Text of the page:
Outstaffing — hiring a remote employee through another company — is one of the best ways to quickly fill a talent gap on your engineering team.
It's a work arrangement that gives both sides maximum flexibility, ensures quality and leaves the door open for long-term professional collaboration.
In many locations, filling a position with an in-house developer simply isn't realistic. Outside of global tech hubs, finding top tier talent is either nigh impossible or cost prohibitive. Companies that have a niche tech stack, require a developer for only six months to a year or are facing other constraints can benefit by turning their talent search global.
There's a persistent myth that outstaffing or outsourcing means going to a freelance site, finding the cheapest coder possible, getting unusable code, pounding your head against the wall — lather, rinse, repeat. Thankfully, that's not how modern outstaffing works.
Outstaffers Are Part of Your Team
When you hire an engineer via an outstaffing agreement, that engineer becomes a full-fledged member of your team. They attend meetings and standups just like anyone else. They work directly with your project manager and other developers.
Compensation, motivation and other HR matters are flexible and at the discretion of individual companies. This can include startups offering stock options, bonuses or other performance based rewards. Developers fit in with your company culture and even post memes and jokes to your team's #spam channel on Slack.
For all practical purposes, outstaffing is no different from remote work. It's a model that works well for entirely remote companies such as Zapier, GitLab and Basecamp.
How to Pick the Right Engineer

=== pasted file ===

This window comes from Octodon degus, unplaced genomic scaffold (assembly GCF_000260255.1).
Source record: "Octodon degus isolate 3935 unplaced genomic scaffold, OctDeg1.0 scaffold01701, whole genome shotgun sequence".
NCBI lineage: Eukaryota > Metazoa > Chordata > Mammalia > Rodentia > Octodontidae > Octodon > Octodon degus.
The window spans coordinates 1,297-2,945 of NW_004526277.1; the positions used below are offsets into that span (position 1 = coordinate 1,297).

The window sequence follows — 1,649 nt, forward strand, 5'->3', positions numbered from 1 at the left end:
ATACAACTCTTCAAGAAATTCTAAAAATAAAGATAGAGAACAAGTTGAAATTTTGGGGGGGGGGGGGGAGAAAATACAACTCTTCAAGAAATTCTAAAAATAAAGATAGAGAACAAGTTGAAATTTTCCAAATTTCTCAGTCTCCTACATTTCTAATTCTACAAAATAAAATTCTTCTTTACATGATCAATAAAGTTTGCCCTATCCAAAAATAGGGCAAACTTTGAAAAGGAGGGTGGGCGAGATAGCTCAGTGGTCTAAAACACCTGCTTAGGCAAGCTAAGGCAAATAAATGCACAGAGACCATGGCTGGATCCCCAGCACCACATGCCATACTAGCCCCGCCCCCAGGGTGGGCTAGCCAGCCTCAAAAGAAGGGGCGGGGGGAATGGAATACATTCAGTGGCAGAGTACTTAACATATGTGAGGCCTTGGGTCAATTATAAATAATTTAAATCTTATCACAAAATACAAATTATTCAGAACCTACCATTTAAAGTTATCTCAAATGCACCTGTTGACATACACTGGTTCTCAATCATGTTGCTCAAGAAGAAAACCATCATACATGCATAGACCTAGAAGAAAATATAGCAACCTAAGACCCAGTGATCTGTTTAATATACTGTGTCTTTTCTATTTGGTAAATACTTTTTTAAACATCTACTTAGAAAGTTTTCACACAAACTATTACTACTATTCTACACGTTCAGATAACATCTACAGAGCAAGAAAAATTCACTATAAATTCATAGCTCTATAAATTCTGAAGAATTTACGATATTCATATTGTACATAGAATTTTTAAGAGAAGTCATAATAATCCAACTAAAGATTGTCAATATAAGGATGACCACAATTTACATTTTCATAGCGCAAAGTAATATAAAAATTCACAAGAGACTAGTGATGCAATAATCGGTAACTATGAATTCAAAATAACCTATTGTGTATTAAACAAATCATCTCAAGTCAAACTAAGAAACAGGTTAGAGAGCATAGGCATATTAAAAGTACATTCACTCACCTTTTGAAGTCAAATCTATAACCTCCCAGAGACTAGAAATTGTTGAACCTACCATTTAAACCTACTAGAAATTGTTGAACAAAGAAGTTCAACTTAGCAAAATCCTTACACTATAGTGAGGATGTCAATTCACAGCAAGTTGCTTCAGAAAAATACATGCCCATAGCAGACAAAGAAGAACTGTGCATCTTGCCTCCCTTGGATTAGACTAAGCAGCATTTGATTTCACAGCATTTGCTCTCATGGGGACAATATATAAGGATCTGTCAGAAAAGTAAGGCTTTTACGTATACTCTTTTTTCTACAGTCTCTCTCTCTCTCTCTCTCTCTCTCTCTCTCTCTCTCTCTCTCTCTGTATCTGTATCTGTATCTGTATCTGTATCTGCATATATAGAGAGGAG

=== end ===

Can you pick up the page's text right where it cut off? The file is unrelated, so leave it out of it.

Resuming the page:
Finding the right people to join your team via an outstaffing model is just as important as hiring the right people directly. This means that you shouldn't ignore culture fit and soft skills. You're not hiring someone to sit in the corner and churn out code, you're looking for a new team member!
Technical skills are what brought you here in the first place, so don't skimp on them. The major advantage of outstaffing is that you can get an experienced specialist to solve your team's problem. This is obviously your first priority.
Make sure you talk to multiple potential developers. I know it seems counterintuitive, but soft skills are actually more important for remote workers than for someone physically in the office. Successful remote work requires initiative, empathy and superb communication skills. Check for these during the interview, or you can use a communication assessment.
Our developers that work via outstaffing agreements universally agree that strong English, solid soft skills and flexible availability have helped them forge successful relationships with their teams. Thus, it's important to check for this and not focus only on technical skills.
Consider Outsourcing as an Alternative
Outstaffing is a useful approach for established teams that need an additional hand on deck. A new developer quickly integrates into the team, and a project that needed additional staff gets finished on time.
On the other hand, hiring one or two outstaffers to complete an entire project isn't always the best way to get things done. In this case, outsourcing, hiring an entire team, is a tried and true way to develop software.
The Bottom Line
Next time you need an extra developer, designer or QA engineer, it's worth looking into outstaffing. You get to expand your search to the best engineers around the world, minimize your risk by avoiding the red tape of a direct hire and still get the benefits of a fully committed employee.
If you'd like to know more about how we manage outstaffing and discuss whether it'd be a good fit for your team, feel free to get in touch for a quick call.